American Female Serial Killers
Lavinia Fisher has the infamous distinction of being the first female serial killer in the United States. She was born in 1792 and died in 1820. Lavinia and her husband owned and operated a hotel in South Carolina (Charleston) in the early 19th century. They gained notoriety when men started disappearing. Rumors about their methods had grown over time. Details like trap doors and elaborate murders but the most likely truth is that she poisoned their male guests. Her husband would return later in the evening to finish them off and they’d keep whatever cash and/or items the guest had on them. Once caught, Lavinia and her husband were hanged. There are reports, however, that she jumped from the gallows, committing suicide, rather than let the executioner kill her. A gruesome end for a gruesome crime.
I would be remised if I did not mention Aileen Wuornos, a Floridian based prostitute who murdered seven johns between 1989-1990. She had a traumatizing childhood, which may have lead to her to these murderous tendencies. She was allegedly beaten, raped and impregnated (at 13) after a stranger assaulted her. After giving birth she had the baby put up for adoption. After being kicked out of her home at 15, she started turning tricks. Her life spiraled downward after that. In November of 1989, she killed her first john, 51 year old Richard Mallory. She would later claim that that was self defense. She had killed several more men before eventually being caught. The end of her murder spree came when she got into a minor accident while driving one of her victim’s cars. Aileen Wuornos was executed in October 2002.
Belle Gunness, born Brynhild Paulsdatter Størseth, nicknamed “Hell’s Belle”, was a Norwegian-American serial killer between 1884 and 1908. She was a heartless woman who tallied more than 40 victims. Born in Norway in 1859, she emigrated to the United States. There she married and settled down in Chicago. After some time, her husband and some of their children died under mysterious circumstances. When she began dating again her suitors, wealthy men drawn in by her charms, started disappearing. Ray Lamohere, a hired hand, did some of the dirty work for her. Eventually she turned him away and even turned the authorities onto him as a possible suspect. In April 1908, her home went up in flames. Under the wreckage investigators found the bodies of her children next to a headless corpse. The dimensions of the headless body, however, didn’t match Gunness’ actual figure and she was declared missing. As authorities started digging up her land, they discovered plenty of corpses. She was never found.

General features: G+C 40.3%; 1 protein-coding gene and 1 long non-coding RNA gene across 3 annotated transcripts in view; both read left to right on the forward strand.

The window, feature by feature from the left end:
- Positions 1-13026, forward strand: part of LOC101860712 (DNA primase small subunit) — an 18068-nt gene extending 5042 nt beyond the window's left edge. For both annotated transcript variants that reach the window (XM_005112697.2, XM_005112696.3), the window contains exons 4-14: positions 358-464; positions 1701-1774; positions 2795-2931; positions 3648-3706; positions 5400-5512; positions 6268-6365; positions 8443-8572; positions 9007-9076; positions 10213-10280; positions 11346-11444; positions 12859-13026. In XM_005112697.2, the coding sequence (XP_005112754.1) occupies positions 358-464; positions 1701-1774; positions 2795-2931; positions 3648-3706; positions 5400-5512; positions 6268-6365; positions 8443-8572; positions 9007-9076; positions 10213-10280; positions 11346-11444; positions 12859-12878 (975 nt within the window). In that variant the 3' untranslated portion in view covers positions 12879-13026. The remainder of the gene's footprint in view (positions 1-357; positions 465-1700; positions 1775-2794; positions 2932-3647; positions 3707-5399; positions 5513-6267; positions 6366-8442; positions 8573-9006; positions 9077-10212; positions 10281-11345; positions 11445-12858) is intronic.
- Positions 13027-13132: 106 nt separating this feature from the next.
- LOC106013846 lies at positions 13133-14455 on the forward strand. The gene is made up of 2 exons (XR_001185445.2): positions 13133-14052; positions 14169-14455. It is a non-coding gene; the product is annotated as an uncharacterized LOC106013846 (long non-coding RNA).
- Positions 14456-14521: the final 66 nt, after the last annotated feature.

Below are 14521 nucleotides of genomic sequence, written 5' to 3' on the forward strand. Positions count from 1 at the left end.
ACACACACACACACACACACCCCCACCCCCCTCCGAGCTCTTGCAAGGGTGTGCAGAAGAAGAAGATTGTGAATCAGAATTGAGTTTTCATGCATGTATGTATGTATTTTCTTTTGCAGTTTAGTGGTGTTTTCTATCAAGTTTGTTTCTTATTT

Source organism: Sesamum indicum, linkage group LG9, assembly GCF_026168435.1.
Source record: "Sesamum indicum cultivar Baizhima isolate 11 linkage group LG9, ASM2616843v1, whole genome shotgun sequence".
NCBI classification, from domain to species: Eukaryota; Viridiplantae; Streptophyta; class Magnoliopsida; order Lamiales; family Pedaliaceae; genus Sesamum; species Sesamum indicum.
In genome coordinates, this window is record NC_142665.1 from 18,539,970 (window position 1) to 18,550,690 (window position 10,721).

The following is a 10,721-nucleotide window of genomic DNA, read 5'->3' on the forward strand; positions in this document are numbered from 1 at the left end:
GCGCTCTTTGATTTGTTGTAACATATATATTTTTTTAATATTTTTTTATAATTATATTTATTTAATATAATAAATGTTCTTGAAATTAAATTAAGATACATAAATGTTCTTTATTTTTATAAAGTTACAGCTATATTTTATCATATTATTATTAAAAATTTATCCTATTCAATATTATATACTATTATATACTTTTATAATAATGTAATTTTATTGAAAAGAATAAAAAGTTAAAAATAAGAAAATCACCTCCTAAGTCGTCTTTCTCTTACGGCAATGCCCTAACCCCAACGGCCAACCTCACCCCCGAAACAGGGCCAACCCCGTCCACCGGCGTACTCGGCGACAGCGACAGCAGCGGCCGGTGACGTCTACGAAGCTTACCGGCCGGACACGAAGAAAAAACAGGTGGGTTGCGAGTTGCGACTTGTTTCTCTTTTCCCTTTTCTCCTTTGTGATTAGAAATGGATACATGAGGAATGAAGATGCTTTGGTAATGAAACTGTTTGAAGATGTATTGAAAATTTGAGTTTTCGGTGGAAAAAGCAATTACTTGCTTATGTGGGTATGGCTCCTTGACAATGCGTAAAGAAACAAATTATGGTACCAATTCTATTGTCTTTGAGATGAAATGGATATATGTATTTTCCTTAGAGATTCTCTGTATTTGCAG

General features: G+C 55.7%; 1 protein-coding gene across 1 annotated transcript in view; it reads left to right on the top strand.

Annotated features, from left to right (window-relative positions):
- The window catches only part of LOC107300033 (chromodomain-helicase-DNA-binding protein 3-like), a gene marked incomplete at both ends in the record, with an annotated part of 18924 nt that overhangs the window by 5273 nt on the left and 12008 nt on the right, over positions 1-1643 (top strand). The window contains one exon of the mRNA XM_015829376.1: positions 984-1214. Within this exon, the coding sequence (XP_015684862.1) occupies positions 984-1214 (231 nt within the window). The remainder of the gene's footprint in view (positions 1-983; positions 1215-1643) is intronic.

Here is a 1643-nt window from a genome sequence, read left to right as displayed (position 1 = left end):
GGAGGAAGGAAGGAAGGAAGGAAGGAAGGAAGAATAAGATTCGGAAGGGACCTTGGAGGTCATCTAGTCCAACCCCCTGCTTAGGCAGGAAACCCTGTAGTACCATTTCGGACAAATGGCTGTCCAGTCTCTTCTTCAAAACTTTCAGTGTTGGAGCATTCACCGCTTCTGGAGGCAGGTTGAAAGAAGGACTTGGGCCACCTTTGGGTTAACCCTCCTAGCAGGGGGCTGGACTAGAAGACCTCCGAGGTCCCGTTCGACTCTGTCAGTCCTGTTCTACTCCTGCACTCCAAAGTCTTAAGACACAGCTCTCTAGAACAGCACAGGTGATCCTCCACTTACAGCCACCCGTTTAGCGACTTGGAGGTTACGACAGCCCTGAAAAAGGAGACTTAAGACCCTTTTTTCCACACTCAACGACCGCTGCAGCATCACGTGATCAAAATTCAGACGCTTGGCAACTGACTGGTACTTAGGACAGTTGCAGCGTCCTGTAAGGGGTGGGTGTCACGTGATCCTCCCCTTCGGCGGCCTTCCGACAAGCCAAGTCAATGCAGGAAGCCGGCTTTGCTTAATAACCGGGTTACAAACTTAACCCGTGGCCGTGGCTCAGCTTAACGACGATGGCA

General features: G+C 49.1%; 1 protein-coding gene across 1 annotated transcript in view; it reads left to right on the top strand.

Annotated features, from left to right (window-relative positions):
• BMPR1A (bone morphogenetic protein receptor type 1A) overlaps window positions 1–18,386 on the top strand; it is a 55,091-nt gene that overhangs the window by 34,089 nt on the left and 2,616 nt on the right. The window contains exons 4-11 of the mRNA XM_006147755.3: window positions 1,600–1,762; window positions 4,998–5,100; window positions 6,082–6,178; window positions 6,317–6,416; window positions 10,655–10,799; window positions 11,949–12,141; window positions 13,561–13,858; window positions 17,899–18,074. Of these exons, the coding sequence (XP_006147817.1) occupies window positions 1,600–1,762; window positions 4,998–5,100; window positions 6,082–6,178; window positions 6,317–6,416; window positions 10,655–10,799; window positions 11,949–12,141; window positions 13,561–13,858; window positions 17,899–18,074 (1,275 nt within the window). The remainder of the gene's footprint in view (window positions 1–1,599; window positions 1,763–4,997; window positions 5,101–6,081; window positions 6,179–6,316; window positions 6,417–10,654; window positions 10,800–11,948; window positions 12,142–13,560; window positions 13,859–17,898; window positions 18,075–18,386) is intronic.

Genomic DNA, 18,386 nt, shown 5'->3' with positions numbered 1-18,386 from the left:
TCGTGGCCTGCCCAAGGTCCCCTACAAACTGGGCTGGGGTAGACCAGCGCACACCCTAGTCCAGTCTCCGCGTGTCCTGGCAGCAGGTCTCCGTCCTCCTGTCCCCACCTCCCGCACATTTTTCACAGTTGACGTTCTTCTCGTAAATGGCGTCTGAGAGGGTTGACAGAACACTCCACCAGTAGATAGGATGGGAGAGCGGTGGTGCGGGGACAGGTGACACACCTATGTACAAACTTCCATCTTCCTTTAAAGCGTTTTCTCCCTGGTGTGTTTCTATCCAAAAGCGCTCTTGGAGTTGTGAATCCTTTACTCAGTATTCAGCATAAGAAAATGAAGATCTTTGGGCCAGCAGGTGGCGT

Jane Toppan, born Honora (Nora) Kelley in 1854, nicknamed “Jolly Jane” or “Nurse Jolly”, was an American serial killer. After her arrest in 1901-1902, she confessed to thirty-one murders, only twelve were proven but authorities suspected that there were probably over 100 victims. Toppan claimed that her life goal was to “have killed more people, helpless people, than any other man or woman who ever lived.”
Jane grew up in Boston’s Female Asylum, where unwanted female children were often abandoned. She was an extremely dangerous and more than a little bit unhinged psychopath. Her murder spree started in 1885, when she was training to be a nurse. She started experimenting on her patients using different lethal combinations of medicines and chemicals that she would inject into her patients. She also admitted that the act of killing aroused her. Toppan got away with the murders for quite a while, especially after entering private practice. In private practice, she started racking up even more victims by killing her landlords and later her foster sister. After killing an elderly man, Alden Davis and two of his daughters, the Davis family requested a toxicology investigation which turned up traces of the lethal poison. She was eventually charged with multiple murders. She was actually found “not guilty”. Instead she was declared insane and sentenced to life in an asylum where she remained until her death at 81.
Margie Velma Barfield was convicted of one murder but eventually confessed to six other murders. Velma Barfield was not only a female serial killer, she was the first woman to ever be executed in the United States. The death penalty had been reinstituted in 1977. She was executed for the murder of Stuart Taylor, her boyfriend. She was using his checking account to write bad checks and buy prescription pills. To get rid of him, she poisoned his beer. After an autopsy turned up traces of arsenic, she was arrested. After her arrest, she confessed to also killing her mother and 2nd husband in the same manner. She also admitted to killing her first husband by setting their house on fire. Two couples who had employed her also died of poisoning. She did not admit to their deaths and the police didn’t have enough evidence to tie her to their deaths. All told, she killed six people. Spending so much time on death row, she found religion and became a devout Christian.